|Steps in Creating a Topic
Be a creative reader: This process should give you ideas and questions about what the work means. Any of these ideas or questions can be topics for papers.
Raise a key question about the work
- Reread a work
- Study formal elements in it
- Make connections between the work and your interests
- Assess what's good and bad about it
Write about a specific problem of interpretation. The 'problem' should be a question about the meaning of an aspect of the work or about the composing strategies of the work or about the cultural situation of the work.
What makes a topic good?
Use Search Strategies to Generate Topics: A search strategy is a procedure for locating and examining important aspects of a work. It is a self-teaching device that helps you think about the text. As you examine the work, you become aware of areas you can raise questions about, questions that may lead to good topics. The following is a brief listing of some of them.
- How easily can your audience answer the question that lies behind it?
- How meaningful is your topic? What would you want to know if you were reading your own essay?
- How focused is your topic? Your topic is good if you can deal with it thoroughly within the 10-12 page limit. Example: "Drama in Sixteenth-Century Prose Histories" would be far too large for a paper for this course. "Thomas More's Richard III as Villain" would be more specific and manageable.
Comments by Critics:
- Analysis separates a work into separate components or categories. You won't want to examine every component, but analysis allows a systematic investigation of the work and can provide a focus on aspects you might otherwise overlook.
- Traditional Patterns of Thinking are useful for generating ideas about almost any subject and for organizing essays. Aristotle called these patterns topoi, which means 'places.' He seems to have meant that these patterns are 'places' to look when you need to find ideas.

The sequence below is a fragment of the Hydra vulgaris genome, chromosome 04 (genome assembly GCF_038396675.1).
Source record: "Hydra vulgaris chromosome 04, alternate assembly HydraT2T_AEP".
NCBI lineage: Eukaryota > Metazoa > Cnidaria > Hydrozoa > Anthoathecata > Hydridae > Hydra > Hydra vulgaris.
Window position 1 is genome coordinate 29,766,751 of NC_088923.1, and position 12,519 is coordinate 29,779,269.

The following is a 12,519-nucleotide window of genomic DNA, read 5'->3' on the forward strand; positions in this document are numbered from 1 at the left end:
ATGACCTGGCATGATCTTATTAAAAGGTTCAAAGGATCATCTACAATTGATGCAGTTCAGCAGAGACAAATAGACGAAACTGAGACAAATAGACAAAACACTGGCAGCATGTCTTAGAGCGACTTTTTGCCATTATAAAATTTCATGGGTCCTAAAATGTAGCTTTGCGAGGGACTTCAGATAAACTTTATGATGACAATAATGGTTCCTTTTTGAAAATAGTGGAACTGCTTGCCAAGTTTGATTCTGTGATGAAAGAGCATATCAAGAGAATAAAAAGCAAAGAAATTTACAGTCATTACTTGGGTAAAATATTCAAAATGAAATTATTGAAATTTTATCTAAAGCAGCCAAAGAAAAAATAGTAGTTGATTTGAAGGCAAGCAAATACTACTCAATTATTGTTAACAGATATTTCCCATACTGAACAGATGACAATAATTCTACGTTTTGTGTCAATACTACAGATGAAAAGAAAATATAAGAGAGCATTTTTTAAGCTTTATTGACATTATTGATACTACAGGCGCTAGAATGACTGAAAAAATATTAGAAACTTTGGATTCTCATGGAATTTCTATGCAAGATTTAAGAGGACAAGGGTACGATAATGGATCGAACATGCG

- Definition: when controversial or debatable terms are used, you must define them. Your claims may rest on the definition of a particular word within the work. For example, what is the definition of 'love' in Castiglione's Courtier?
- Structural analysis: identifies the parts of a 'structure,' something that has a definite pattern of organization. For example, you might examine the structure of Sidney's sonnet sequence, Astrophel and Stella by tracing the mood of the poetic persona as the sequence progresses to its conclusion.
- Process Analysis: identifies the stages in which things change--characters, states of mind, societies, settings, situations, conditions. For example, a process analysis of the protagonist in Hawthorne's 'Young Goodman Brown' would document Brown's emotional state from integration to disintegration. Another analysis might track an element of the character of Richard III in More's history of his rise to power.
- Comparison: indicates both similarities and differences between two or more subjects. When you make extended comparisons, you need to organize them so your readers can follow them. You should, for examples, cover the same aspects of all the things compared. If you compare two works and talk bout metaphor, symbolism, and imagery in one work, you need to talk about these same things in the other work. You should also discuss the aspects in the same order for each thing compared.
- One use is to establish the value of something. You might argue that one of Shakespeare's comedies is not as good as the others, because it lacks some of the qualities the others have. You might also argue that Wyatt's imitation of one of Petrarch's sonnets is superior for reasons you could document with evidence from the twin sonnets. You could compare one character to another, or one set of circumstances to another, or one setting to another in order to expose the nature of these things.
- Comparison is revealing when the author of a work makes allusions, or a reference to another work, a historical event, a myth, or an author. An allusion is always an invitation to compare the work at hand to the thing alluded to.
Your own knowledge: you can bring this to bear on a work of literature.
Talking and informal writing:
- Make a critic's whole approach or an isolated comment by a critic the starting point of your paper. You could write your paper in support of the idea or in disagreement with it.
- Don't forget writing done in the class-that is "critical" writing about the texts, too.
Modified from Griffith, Kelley. Writing Essays about Literature: A Guide and Style Sheet, 5th ed.
- Conversing:imagine yourself talking to a friend about the work you want to write about or really talk to a person or post a message to the discussion board.
- Outlining: make an outline of the work
- Journals: talk to yourself in writing about a particular problem of interpretation